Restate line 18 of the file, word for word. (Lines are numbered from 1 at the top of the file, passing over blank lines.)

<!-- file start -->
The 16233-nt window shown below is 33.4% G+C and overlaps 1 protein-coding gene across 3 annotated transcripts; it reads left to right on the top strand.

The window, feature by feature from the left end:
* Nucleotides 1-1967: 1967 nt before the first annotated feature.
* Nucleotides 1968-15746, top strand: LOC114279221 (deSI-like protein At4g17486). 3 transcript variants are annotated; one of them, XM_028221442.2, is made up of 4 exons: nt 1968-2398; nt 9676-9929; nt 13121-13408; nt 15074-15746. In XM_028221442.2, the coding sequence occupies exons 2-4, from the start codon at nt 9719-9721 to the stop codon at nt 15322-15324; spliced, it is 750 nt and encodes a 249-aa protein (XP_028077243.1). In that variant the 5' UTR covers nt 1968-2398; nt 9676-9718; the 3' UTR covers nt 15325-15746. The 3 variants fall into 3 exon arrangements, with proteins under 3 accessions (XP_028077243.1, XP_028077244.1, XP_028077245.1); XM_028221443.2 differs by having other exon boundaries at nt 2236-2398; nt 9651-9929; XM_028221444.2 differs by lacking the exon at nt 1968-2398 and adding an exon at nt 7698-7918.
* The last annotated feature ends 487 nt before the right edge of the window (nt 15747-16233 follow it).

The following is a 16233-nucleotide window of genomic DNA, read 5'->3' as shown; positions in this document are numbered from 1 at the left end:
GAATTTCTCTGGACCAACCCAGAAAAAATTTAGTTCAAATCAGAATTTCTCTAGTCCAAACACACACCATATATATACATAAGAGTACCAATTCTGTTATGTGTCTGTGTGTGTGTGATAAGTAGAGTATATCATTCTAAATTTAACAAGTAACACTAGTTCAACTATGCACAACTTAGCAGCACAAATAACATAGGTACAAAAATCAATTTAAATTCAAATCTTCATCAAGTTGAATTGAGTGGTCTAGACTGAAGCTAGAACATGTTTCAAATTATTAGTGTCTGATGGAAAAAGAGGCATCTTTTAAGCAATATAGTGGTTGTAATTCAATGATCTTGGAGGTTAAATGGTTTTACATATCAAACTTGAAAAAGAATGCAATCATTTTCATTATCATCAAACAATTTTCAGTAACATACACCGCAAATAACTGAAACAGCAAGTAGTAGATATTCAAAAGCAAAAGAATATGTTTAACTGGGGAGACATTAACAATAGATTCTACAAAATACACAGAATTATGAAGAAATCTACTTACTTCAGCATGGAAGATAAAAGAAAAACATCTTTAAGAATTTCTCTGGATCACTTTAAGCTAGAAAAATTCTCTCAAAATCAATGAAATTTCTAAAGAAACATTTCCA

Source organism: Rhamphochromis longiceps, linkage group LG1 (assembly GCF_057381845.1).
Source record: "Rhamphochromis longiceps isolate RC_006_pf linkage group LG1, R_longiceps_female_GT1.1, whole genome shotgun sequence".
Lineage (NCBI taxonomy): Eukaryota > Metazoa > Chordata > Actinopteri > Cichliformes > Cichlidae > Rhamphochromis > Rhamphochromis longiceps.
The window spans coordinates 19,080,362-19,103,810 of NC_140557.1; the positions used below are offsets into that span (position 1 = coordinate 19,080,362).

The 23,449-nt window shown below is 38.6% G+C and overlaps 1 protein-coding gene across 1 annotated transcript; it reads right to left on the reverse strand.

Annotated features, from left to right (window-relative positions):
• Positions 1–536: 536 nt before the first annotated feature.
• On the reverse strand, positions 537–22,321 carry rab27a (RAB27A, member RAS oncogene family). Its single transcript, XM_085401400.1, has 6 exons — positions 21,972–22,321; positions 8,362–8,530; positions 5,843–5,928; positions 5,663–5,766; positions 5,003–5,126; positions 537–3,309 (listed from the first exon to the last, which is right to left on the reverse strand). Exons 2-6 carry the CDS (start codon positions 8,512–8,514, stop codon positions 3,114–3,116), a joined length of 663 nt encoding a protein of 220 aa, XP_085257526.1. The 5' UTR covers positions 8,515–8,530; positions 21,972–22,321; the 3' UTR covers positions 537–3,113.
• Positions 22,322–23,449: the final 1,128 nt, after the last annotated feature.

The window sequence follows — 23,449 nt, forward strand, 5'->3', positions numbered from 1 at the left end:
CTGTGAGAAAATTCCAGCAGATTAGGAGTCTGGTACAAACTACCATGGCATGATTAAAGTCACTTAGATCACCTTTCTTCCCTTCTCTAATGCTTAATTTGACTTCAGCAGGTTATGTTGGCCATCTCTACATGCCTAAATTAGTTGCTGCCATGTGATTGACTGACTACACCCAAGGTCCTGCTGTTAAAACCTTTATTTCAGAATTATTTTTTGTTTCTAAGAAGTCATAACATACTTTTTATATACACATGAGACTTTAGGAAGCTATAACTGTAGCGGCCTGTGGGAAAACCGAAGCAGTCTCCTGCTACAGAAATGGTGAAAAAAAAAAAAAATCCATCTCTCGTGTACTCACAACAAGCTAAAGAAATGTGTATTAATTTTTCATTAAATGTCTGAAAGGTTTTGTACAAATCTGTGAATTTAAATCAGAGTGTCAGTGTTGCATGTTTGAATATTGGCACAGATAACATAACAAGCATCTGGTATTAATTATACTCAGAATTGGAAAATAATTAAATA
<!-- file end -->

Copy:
CTGTGAGAAAATTCCAGCAGATTAGGAGTCTGGTACAAACTACCATGGCATGATTAAAGTCACTTAGATCACCTTTCTTCCCTTCTCTAATGCTTAATTTGACTTCAGCAGGTTATGTTGGCCATCTCTACATGCCTAAATTAGTTGCTGCCATGTGATTGACTGACTACACCCAAGGTCCTGCTGTTAAAACCTTTATTTCAGAATTATTTTTTGTTTCTAAGAAGTCATAACATACTTTTTATATACACATGAGACTTTAGGAAGCTATAACTGTAGCGGCCTGTGGGAAAACCGAAGCAGTCTCCTGCTACAGAAATGGTGAAAAAAAAAAAAAATCCATCTCTCGTGTACTCACAACAAGCTAAAGAAATGTGTATTAATTTTTCATTAAATGTCTGAAAGGTTTTGTACAAATCTGTGAATTTAAATCAGAGTGTCAGTGTTGCATGTTTGAATATTGGCACAGATAACATAACAAGCATCTGGTATTAATTATACTCAGAATTGGAAAATAATTAAATA